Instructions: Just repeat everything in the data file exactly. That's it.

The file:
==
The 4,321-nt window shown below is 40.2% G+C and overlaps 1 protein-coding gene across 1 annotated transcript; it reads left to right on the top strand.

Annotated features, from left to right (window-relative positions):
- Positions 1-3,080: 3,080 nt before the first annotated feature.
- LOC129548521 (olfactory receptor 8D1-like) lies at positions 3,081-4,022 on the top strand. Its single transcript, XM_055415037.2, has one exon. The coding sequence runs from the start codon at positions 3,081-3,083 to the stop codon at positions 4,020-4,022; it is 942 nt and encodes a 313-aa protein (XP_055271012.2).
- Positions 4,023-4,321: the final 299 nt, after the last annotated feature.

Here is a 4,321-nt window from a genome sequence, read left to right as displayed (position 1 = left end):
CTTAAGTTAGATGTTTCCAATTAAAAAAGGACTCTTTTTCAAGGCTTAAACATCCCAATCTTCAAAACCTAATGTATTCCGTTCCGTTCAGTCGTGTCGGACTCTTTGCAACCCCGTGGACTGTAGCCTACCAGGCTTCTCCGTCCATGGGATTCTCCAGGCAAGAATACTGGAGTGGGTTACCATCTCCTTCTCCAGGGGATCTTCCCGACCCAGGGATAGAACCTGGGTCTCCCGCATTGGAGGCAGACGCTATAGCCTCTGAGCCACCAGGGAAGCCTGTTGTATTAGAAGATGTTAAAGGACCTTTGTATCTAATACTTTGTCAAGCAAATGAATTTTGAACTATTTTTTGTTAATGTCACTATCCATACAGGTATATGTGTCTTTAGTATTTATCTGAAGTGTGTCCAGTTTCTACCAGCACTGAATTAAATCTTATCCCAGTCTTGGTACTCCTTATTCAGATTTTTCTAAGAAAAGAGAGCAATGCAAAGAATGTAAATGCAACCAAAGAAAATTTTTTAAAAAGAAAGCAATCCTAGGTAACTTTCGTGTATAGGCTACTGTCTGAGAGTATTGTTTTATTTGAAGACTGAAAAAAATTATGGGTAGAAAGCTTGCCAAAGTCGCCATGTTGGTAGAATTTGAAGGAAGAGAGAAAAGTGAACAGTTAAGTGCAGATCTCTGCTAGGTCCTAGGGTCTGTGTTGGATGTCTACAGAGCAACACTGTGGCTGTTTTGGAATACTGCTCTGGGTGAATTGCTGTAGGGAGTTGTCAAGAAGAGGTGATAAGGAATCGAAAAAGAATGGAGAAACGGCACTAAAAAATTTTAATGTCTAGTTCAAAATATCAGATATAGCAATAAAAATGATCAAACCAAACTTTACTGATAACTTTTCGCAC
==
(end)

The 4,321-nt window shown below is 40.2% G+C and overlaps 1 protein-coding gene across 1 annotated transcript; it reads left to right on the top strand.

Annotated features, from left to right (window-relative positions):
- Positions 1-3,080: 3,080 nt before the first annotated feature.
- LOC129548521 (olfactory receptor 8D1-like) lies at positions 3,081-4,022 on the top strand. Its single transcript, XM_055415037.2, has one exon. The coding sequence runs from the start codon at positions 3,081-3,083 to the stop codon at positions 4,020-4,022; it is 942 nt and encodes a 313-aa protein (XP_055271012.2).
- Positions 4,023-4,321: the final 299 nt, after the last annotated feature.

Here is a 4,321-nt window from a genome sequence, read left to right as displayed (position 1 = left end):
CTTAAGTTAGATGTTTCCAATTAAAAAAGGACTCTTTTTCAAGGCTTAAACATCCCAATCTTCAAAACCTAATGTATTCCGTTCCGTTCAGTCGTGTCGGACTCTTTGCAACCCCGTGGACTGTAGCCTACCAGGCTTCTCCGTCCATGGGATTCTCCAGGCAAGAATACTGGAGTGGGTTACCATCTCCTTCTCCAGGGGATCTTCCCGACCCAGGGATAGAACCTGGGTCTCCCGCATTGGAGGCAGACGCTATAGCCTCTGAGCCACCAGGGAAGCCTGTTGTATTAGAAGATGTTAAAGGACCTTTGTATCTAATACTTTGTCAAGCAAATGAATTTTGAACTATTTTTTGTTAATGTCACTATCCATACAGGTATATGTGTCTTTAGTATTTATCTGAAGTGTGTCCAGTTTCTACCAGCACTGAATTAAATCTTATCCCAGTCTTGGTACTCCTTATTCAGATTTTTCTAAGAAAAGAGAGCAATGCAAAGAATGTAAATGCAACCAAAGAAAATTTTTTAAAAAGAAAGCAATCCTAGGTAACTTTCGTGTATAGGCTACTGTCTGAGAGTATTGTTTTATTTGAAGACTGAAAAAAATTATGGGTAGAAAGCTTGCCAAAGTCGCCATGTTGGTAGAATTTGAAGGAAGAGAGAAAAGTGAACAGTTAAGTGCAGATCTCTGCTAGGTCCTAGGGTCTGTGTTGGATGTCTACAGAGCAACACTGTGGCTGTTTTGGAATACTGCTCTGGGTGAATTGCTGTAGGGAGTTGTCAAGAAGAGGTGATAAGGAATCGAAAAAGAATGGAGAAACGGCACTAAAAAATTTTAATGTCTAGTTCAAAATATCAGATATAGCAATAAAAATGATCAAACCAAACTTTACTGATAACTTTTCGCAC